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Crystal Lameman

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Crystal Lameman

Protecting Our Land, Beaver Lake Cree Nation, Treaty No. 6

Crystal feels it is her obligation as a mother to protect her land, water and culture for her children and future generations.  Currently, Crystal is the Climate and Energy Campaigner for Sierra Club Canada and is a fellow of the Indigenous Environmental Network. She utilizes her formal academia – Two University Degrees; but above all her Indigenous ways of knowing and being to articulate the impacts of the direct exploitation of the tar sands. Whilst addressing the environmental racism the Government of Canada imposes on First Nations people in the name of resource extraction.
“We have come to a point where we have no choice left but to lift up our inherent treaty rights – our birthrights. The Crown and this Government do not get to pick the pieces of their law it likes and which one’s it does not, they made their laws thus they have to abide by them. As First Nations people, we abide by natural law, and there is nothing natural about a people dying from cancer and suffering from respiratory illnesses” she exclaims.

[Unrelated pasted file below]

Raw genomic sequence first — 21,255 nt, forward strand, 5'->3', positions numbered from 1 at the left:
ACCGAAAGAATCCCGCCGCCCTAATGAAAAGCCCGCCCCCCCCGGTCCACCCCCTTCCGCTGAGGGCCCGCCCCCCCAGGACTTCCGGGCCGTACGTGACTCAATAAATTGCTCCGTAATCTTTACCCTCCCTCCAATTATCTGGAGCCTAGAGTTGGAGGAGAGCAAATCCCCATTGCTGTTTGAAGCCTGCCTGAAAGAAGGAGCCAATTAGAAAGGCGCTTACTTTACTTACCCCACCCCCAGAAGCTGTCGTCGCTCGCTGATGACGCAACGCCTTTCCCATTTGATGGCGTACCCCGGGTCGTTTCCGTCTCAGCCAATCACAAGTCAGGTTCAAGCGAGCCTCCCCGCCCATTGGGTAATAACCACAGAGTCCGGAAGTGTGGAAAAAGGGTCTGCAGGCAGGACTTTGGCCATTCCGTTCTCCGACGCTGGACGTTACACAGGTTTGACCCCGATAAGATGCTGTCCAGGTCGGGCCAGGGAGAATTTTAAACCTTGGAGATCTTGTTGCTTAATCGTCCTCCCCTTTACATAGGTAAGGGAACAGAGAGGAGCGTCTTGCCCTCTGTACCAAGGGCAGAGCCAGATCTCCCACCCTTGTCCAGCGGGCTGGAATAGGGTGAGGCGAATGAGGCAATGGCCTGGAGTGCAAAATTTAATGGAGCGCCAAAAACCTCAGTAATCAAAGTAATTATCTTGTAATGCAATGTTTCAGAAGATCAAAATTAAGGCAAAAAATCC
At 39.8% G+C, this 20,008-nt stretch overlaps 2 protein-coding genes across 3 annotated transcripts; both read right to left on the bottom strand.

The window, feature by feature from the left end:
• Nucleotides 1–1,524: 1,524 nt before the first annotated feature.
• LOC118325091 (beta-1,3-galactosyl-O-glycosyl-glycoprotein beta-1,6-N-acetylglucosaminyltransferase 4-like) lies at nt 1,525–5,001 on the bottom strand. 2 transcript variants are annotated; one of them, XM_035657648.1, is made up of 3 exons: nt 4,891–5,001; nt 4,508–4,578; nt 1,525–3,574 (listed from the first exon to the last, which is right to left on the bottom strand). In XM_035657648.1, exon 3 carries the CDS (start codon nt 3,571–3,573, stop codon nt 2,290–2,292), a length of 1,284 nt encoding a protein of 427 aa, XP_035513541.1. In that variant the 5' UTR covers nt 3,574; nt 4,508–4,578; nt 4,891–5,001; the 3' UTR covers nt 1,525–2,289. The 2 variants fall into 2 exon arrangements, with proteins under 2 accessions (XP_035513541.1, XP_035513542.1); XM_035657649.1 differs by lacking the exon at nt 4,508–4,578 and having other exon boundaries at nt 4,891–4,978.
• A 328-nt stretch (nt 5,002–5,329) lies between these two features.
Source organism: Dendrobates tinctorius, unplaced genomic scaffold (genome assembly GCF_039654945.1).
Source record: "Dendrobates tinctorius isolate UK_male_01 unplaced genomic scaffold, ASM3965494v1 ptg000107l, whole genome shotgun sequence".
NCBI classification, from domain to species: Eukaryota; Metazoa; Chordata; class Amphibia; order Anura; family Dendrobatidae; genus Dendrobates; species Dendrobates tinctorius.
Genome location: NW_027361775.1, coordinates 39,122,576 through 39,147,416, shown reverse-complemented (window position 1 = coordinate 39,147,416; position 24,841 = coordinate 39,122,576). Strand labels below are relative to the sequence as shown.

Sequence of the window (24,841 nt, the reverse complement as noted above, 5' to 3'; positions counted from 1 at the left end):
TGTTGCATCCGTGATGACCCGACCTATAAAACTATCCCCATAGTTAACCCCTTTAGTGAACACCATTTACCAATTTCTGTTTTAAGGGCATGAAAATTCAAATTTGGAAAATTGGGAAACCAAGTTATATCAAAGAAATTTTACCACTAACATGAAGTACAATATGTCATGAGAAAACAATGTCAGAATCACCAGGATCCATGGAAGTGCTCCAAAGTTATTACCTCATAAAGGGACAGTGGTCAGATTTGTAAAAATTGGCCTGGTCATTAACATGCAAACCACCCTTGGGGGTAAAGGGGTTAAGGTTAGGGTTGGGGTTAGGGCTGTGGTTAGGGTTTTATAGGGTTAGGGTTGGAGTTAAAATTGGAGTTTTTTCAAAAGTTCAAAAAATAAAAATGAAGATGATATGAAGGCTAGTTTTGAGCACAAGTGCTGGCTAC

Although the Beaver Lake Cree’s rights to hunt and fish for all time are enshrined in Treaty 6, their land is being usurped by the tar sands industry, which destroys the very habitat of the animals and fish they depend on and when those ecosystems are being affected, the inherent right to sustain themselves is affected, which means their Constitutionally protected rights are violated, giving Treaty title holders grounds to sue.  Which the Beaver Lake Cree did in 2008.  Alberta and Canada have far exceeded the land’s capacity for development.  They have recklessly authorized tar sands projects, military facilities and other development without any real regard for the rights of Beaver Lake and other Treaty Nations.  While any one of these projects by themselves might be tolerable taken together they threaten to destroy the First Nations people’s way of life and the land that has sustained them for centuries.  The case is currently being carried forward by the Beaver Lake Cree’s current leadership and Crystal uses this as one example of how First Nations people can assert their rights whilst offering a solution